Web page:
2016 Day 10: San Sal Stormy Surprise

little buddy

Sean’s little buddy (a baby jack)

Professor’s note: All of the students have contributed a post to this blog.  The remaining posts will be on a volunteer basis… our first is by Michelle Stephens and Kelli Mosca.

Big ass thunderstorm

But it cleaned our equipment

And now we study

 

house at Barkers Point

Working the reef while weather rolls in

We awoke again this morning, wishing for a few more minutes of sleep, but a lot awaited us for the rest of the day. The plan was to go over to Barker’s Point, collect our last set of data, and then have a cultural stop at the lighthouse. We entered trusty truck S and departed to our destination, with slight gray clouds hovering above. We arrived safely (thanks to truck S and Captain Dr. Kelly) to Barker’s Point, where a quick hike through the shrubbery was the only thing between us and the rocky, wave crashing shore. Our last three days of data collecting have become more and more efficient, so today we planned to be speedy so we can continue to explore! An hour and a half passed and the slight gray skies had turned darker and ominous thunder was booming near. At the first flash of lighting, the professors called us out onto shore. I do not think we have ever packed our gear so quickly. Us wide-eyed scientists, still dripping wet, ran quickly and quite frantically in hopes of beating the storm. The thunder and lightning were nipping at our ankles, while Dr. Kelly drove slightly faster than usual back to the station. On the back of the truck we hung on tight and felt like storm chasers as the dark clouds began to surround us more and more. We questioned: “Are we gonna make it?” “Can we outrun this storm?!” “Should we really be riding on the back of this metal truck?” The field station appeared in the horizon; we were so close. As the first few drops of the storm fell from the sky, we pulled into the field station, safe and sound. We sat under the pavilion eating lunch, watching the storm go by, wishing that it would pass faster so that we could go back out into the field. The rain didn’t hold out for long, but it wasn’t all bad since it gave us a great chance to clean our salty gear.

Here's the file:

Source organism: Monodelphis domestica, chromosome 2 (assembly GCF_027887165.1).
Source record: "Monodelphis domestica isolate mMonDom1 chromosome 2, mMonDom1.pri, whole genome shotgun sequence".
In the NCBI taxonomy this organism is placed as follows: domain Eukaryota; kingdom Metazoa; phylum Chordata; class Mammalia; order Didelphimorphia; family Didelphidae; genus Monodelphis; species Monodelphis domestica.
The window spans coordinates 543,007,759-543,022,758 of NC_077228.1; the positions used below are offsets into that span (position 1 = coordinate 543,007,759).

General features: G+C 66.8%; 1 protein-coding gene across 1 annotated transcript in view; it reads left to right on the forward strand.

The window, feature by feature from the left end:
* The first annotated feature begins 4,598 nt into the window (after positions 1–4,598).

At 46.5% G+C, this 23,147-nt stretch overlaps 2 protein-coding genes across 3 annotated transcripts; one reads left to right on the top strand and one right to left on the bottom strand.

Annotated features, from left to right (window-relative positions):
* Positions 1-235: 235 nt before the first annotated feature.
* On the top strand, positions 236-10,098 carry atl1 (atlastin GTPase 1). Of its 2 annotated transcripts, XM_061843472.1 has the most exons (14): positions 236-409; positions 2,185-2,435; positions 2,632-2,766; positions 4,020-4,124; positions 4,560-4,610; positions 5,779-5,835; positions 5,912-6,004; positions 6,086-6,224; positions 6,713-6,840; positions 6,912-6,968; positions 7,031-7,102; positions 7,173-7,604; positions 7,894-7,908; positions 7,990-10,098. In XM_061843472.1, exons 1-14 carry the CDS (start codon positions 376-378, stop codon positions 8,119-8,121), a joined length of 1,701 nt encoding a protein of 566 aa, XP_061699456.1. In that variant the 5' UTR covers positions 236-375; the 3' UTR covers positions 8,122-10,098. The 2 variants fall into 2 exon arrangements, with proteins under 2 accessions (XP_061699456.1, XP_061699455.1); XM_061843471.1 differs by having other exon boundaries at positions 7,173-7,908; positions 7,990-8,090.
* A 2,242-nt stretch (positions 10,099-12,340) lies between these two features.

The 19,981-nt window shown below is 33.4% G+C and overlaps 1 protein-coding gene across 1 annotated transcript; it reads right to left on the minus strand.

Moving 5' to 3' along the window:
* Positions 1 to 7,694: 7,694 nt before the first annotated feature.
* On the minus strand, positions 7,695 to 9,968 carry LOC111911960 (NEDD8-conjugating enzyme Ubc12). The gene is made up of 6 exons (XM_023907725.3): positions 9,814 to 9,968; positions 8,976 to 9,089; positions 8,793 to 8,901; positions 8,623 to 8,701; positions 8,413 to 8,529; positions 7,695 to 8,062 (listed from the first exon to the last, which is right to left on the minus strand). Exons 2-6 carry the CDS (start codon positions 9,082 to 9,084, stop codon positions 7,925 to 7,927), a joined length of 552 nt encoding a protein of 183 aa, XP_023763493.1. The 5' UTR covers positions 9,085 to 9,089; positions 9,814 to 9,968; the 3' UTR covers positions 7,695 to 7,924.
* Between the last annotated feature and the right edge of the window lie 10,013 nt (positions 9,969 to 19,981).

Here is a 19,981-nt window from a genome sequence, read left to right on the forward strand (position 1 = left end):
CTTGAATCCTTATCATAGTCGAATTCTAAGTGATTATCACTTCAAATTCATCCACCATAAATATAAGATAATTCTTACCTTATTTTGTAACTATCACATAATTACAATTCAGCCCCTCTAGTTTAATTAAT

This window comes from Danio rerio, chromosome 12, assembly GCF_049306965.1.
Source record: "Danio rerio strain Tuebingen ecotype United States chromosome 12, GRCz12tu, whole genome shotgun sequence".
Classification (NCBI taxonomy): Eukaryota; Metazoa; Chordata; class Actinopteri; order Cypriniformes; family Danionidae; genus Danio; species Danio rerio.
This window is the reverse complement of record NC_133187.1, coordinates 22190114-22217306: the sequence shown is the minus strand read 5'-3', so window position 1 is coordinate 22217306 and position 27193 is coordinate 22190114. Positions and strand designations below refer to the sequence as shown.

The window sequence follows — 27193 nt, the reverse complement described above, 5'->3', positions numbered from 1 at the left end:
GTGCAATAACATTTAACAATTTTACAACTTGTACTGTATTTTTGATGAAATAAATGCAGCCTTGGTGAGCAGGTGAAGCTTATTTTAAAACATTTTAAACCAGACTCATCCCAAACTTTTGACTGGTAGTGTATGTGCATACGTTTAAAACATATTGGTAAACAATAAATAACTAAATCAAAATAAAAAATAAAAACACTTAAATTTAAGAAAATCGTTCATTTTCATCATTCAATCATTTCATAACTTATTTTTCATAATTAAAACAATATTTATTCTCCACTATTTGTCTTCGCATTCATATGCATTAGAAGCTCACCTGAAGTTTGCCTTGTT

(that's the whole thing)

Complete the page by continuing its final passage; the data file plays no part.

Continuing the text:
study selfie

Study session selfie.

Sadly, we were not able to go back out to finish our snorkel or see the lighthouse. The storm lingered for longer than it was welcome. This meant that we spent the rest of the day inside the lab. We analyzed our last set of data, cleaned the supplies, and began studying for our final. Our study breaks consisted of playing hangman, exploring the former surveillance bunker on campus, eating, and thinking of what to sign on the class tee-shirt (which will be hung at the famous Shortstop bar tomorrow for future students to see). As our last day approaches, we discuss what our last snorkel destination will be. We hope that we will be in good terms with Mother Nature tomorrow, so we can revisit the gorgeous Pigeon Creek. If not, then we will just have to settle with a location closer to our home base. Now, we continue to study in the lab for our final, which makes us realize that all this fun navigating the tropics is indeed a course, not just a marine biologist’s dream.

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